If we dig into the data of our responses we see some pretty interesting and difficult-to-handle issues emerge.

Certainly most of our URLs resolve with something helpful like a 200 or a 404, and those with errors like Invalid or Missing Schemas are easy for us to trace to our own bad data. It’s the Connection Errors and the Too Many Redirects that give us pause.

I wondered why I was seeing such strange errors. I’d been prepared for a lot of 404s, and perhaps a selection of 500s but I hadn’t expected so many other status codes. There were the redirects, of course, but in addition Forbidden (403) and Timeouts throughout.

I started to hit the failing URLs manually by placing them into my browser bar to discover something unexpected: many of the URLs resolved to pages reasonably quickly and effortlessly. No errors, certainly no infinite redirects. There were a few timeouts, and it was clear some of the pages had very long load times for whatever reason.

What’s going on here?

After batting it about a bit, experimenting with curl on the command line, and racking my brain, I hypothesised a number of possible explanations:

Intermittent Network Issues — It’s an intermittent problem somewhere in the network between us and the site. In our dataset we’re looking at some URLs that are hosted by organisations based in the developing world, and so network connection can vary in speed and quality.

Active Discrimination — The site is discriminating against machine-to-machine connections. This is more common than you’d think, with sites either trying to tune their content to the user based on HTTP headers, cookies, sessions, etc. Some sites explicitly try to block robots and other non-human actors from accessing their content, for example to prevent text scraping.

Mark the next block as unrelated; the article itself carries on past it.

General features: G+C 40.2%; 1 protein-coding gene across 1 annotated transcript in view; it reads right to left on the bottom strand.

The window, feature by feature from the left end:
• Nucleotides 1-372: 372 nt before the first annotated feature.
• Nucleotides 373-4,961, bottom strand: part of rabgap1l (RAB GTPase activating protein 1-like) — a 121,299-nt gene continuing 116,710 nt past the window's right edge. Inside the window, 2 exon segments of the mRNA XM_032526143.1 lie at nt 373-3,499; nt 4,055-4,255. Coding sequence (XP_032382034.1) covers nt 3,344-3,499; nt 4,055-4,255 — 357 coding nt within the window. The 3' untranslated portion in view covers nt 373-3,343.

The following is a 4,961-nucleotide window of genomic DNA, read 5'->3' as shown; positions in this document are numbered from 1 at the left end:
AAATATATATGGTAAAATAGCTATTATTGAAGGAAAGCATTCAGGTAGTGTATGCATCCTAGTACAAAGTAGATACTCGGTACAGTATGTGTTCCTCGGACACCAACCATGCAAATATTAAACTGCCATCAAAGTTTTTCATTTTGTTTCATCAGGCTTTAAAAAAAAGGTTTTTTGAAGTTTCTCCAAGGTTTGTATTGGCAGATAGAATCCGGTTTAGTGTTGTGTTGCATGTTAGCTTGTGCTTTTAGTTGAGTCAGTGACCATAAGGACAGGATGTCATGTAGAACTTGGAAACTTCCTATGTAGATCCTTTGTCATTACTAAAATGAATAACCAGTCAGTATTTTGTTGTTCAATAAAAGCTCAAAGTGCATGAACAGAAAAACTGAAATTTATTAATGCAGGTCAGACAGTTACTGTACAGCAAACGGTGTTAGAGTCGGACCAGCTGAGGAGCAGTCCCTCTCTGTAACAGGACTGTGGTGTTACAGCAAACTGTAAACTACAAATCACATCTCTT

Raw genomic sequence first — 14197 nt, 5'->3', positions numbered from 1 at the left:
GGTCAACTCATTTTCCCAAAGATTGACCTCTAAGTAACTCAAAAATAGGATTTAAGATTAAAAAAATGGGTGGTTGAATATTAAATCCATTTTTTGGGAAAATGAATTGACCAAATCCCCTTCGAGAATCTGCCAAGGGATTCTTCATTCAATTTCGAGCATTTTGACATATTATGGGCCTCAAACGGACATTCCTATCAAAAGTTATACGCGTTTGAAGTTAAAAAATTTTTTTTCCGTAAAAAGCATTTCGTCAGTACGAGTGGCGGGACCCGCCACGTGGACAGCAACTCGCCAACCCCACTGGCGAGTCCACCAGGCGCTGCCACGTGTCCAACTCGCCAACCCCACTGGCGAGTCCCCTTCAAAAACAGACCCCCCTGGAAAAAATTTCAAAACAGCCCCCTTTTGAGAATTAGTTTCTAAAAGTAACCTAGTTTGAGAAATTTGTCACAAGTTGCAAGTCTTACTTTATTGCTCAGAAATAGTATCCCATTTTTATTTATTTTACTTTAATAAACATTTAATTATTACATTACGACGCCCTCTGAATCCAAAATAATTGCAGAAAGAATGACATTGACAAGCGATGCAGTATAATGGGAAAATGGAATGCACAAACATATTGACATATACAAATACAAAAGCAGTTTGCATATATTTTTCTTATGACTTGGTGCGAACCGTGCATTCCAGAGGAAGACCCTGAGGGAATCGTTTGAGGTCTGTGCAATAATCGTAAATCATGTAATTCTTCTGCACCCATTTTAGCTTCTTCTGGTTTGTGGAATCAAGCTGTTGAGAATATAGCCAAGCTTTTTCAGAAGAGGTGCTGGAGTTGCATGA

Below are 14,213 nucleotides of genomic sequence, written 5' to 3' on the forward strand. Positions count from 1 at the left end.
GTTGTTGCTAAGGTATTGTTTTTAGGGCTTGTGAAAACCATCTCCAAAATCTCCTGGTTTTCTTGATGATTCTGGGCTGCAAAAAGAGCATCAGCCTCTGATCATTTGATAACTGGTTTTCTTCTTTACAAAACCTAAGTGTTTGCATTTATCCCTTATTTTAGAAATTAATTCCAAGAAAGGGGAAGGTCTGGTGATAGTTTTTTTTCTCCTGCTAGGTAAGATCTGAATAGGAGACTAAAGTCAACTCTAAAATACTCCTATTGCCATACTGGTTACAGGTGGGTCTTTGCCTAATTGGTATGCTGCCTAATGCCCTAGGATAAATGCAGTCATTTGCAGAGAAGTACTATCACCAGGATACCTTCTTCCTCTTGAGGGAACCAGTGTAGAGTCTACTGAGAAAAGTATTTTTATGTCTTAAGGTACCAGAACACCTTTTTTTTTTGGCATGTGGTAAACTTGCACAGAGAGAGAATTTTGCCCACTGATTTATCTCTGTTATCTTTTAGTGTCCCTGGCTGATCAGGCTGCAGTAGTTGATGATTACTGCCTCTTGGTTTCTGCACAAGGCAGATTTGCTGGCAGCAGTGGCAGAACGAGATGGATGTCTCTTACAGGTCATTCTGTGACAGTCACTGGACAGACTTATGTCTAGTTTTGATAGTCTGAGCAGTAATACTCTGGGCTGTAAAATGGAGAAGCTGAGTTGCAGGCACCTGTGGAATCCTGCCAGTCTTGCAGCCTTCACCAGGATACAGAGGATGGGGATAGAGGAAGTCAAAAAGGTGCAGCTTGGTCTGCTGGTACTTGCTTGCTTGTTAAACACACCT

Temporary Technical Issues — The site might be experiencing a temporary or protracted technical problem.

The URL is actually broken — In some cases, when I put the URL into the browser it really didn’t connect, so we mustn’t forget that the URL might still be wrong!

By this point I had learned is that link checking is not the straightforward “does it resolve or doesn’t it?” task that I’d naïvely assumed. Instead, there are a number of pitfalls and uncertainties that you need to account for. I’m also of no doubt that the cases that I found (looking at around 10,000 URLs) are only a subset of the challenges out there.

Based on this experience, I came to understand a few things about link checking:

Link checking is not a one time activity— just because something doesn’t resolve today, doesn’t mean it won’t resolve tomorrow. You should try repeatedly over a period of time to access a URL before giving up on it

Timeouts are arbitrary constraints — be clear about what you’re checking for. If you find URLs that timeout, perhaps try them again with longer timeouts until you get to a point beyond which you can reasonably say is “broken”. How long this is is entirely subjective.

Mimic a real user — provide user agent strings, and other browser-like HTTP headers to trick the site into thinking you are a human. You could go so far as to have your script spin up a headless browser to send requests. Sites behave differently for different users and different browsers, and especially for robots. Your conclusions as a robot are not valid if you are link checking for humans.

Validate and clean your URLs — Your dataset should be nice and clean. If you are accepting user input, form validate it. If you are bulk ingesting data from spreadsheets or other sources, pass it through some kind of validation in your data.

What was great about this exercise — other than learning some interesting things — is that we took another step forward in having clean data in one of our client datasets, which can’t be bad!

Richard is Founder and Senior Partner at Cottage Labs, a software development consultancy specialising in all aspects of the data lifecycle. He’s occasionally on Twitter at @richard_d_jones

All things data: capture, management, sharing, viz. All-round information systems person. Founder at Cottage Labs. https://cottagelabs.com